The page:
Simply using certain encryption services or investigating alternatives to Microsoft Windows could get you placed under surveillance by the National Security Agency (NSA) and other intelligence organizations, according to a new report.
Utilizing encryption solutions such as TOR could result in monitoring by the NSA and its allies, including Britain’s Government Communications Headquarters (GCHQ), according to the report in the German media outlet Tagesschau.
The NSA tracks people with a surveillance tool called XKeyscore.
“Anyone who is determined to be using Tor  is also targeted for long-term surveillance and retention,” Corey Doctorow wrote at the BoingBoing.net blog.
The German outlet said computer experts watched the XKeyscore code and found that the NSA was constantly monitoring TOR  users on servers at MIT’s Computer Science and Artificial Intelligence Laboratory, the National Journal reported.
TOR is a program that lets a person stay private by routing communications through computers and servers all over the world. It makes it much harder for the NSA and other agencies to track.
Other Behaviors the NSA Regards as Dangerous
The German report listed a number of seemingly innocent and harmless behaviors that can trigger NSA surveillance, the National Journal said. They include:
- Going to Linux Journal, a popular forum for the open-sourced operating system Linux. The NSA apparently regards Linux Journal as an extremist forum.
- Searching for information about Tails, a popular operating system used by human rights advocates.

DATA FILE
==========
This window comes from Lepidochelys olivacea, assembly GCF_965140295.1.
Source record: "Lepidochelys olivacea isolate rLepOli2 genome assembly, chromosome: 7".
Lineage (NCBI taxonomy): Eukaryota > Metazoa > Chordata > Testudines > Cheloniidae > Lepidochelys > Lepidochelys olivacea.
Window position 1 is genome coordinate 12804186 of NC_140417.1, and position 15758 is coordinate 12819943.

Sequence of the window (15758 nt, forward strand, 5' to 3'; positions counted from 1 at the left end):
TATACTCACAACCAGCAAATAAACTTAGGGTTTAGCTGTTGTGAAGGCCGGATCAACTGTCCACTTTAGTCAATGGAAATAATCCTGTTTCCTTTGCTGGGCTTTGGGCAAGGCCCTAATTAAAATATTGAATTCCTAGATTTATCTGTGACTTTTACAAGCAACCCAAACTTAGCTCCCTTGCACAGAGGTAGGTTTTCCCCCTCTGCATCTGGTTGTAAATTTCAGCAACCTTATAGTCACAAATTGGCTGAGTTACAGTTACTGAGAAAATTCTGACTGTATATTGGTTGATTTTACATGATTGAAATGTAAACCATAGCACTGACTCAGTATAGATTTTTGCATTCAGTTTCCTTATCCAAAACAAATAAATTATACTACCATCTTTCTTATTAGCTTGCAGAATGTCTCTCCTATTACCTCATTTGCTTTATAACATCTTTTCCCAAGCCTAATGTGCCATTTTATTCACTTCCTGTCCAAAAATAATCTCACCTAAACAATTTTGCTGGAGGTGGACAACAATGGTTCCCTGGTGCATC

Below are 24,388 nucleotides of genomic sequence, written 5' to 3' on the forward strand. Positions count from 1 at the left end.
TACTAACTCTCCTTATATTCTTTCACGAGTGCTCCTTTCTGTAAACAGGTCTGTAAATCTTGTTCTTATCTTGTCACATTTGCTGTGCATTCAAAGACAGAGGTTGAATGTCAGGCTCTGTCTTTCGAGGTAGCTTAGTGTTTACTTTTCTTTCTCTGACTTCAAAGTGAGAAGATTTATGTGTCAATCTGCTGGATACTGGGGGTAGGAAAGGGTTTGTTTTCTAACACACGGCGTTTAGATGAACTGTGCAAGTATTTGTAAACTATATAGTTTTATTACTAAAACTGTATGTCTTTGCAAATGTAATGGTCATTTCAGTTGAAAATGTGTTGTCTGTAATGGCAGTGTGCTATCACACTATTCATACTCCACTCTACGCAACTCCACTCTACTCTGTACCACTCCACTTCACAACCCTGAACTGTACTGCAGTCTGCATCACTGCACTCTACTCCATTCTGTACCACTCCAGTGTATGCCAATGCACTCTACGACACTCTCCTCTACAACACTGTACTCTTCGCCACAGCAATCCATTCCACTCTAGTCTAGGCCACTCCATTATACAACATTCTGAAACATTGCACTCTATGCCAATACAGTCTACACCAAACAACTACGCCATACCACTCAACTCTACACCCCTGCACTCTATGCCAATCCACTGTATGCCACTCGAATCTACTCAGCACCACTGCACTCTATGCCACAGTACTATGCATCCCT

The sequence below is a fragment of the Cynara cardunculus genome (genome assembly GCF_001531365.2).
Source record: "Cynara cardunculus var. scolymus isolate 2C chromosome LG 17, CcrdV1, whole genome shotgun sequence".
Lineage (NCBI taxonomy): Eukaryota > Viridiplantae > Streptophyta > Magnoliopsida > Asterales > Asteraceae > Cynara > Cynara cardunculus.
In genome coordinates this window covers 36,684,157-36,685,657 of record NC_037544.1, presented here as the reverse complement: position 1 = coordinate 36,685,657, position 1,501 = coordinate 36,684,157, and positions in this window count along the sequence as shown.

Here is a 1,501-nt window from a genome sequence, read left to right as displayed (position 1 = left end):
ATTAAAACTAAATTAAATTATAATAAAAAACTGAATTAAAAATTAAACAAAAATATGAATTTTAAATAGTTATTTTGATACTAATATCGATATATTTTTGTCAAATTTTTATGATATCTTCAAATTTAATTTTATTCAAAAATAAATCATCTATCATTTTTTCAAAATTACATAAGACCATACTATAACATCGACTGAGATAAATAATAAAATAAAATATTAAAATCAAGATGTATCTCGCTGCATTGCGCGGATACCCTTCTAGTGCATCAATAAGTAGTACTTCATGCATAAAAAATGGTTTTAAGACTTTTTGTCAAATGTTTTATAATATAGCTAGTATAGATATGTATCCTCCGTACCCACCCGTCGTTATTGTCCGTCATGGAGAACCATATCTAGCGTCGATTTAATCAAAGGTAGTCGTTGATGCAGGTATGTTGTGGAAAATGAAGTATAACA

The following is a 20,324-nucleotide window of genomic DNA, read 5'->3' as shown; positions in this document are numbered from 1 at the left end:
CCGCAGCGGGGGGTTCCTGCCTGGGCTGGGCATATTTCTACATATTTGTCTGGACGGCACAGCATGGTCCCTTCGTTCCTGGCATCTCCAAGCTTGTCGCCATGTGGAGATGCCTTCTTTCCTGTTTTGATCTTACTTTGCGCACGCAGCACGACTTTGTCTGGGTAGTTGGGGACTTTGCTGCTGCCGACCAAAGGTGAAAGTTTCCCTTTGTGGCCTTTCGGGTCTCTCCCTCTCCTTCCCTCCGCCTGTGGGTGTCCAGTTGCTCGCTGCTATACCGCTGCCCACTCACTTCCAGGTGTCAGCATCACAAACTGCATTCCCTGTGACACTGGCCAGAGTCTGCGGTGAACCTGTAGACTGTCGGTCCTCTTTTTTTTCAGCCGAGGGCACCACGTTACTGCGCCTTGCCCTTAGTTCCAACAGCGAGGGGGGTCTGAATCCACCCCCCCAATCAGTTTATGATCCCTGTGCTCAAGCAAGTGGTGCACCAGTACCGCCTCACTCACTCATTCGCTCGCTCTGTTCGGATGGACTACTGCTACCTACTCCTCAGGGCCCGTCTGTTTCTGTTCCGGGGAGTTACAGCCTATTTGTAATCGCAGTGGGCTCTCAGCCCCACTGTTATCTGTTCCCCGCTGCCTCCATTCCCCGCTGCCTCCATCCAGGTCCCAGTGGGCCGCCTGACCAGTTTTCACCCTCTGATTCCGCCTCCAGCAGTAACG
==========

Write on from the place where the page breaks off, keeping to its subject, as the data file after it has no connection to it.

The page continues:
- Searching for information about any Windows alternative.
- Searching for information about online privacy.
“The better able you are at protecting your privacy online, the more suspicious you become,” National Journal’s Paul Tucker wrote.
“Tor and Tails have been part of the mainstream discussion of online security, surveillance and privacy for years,” Doctorow wrote. “It’s nothing short of bizarre to place people under suspicion for searching for these terms.”
The NSA, he added, isn’t being honest about its surveillance.
“It’s a dead certainty that people who heard the NSA’s reassurances about ‘targeting’ its surveillance on people who were doing something suspicious didn’t understand that the NSA meant people who’d looked up technical details about systems that are routinely discussed on the front page of every newspaper in the world,” Doctorow wrote.
One expert Doctorow spoke with “suggested that the NSA’s intention here was to separate the sheep from the goats” – that is, to separate people who don’t care about their privacy from people “who have the technical know-how to be private.”
XKeyscore apparently tracks individuals online by using fingerprint triggers that activate whenever certain information is detected.
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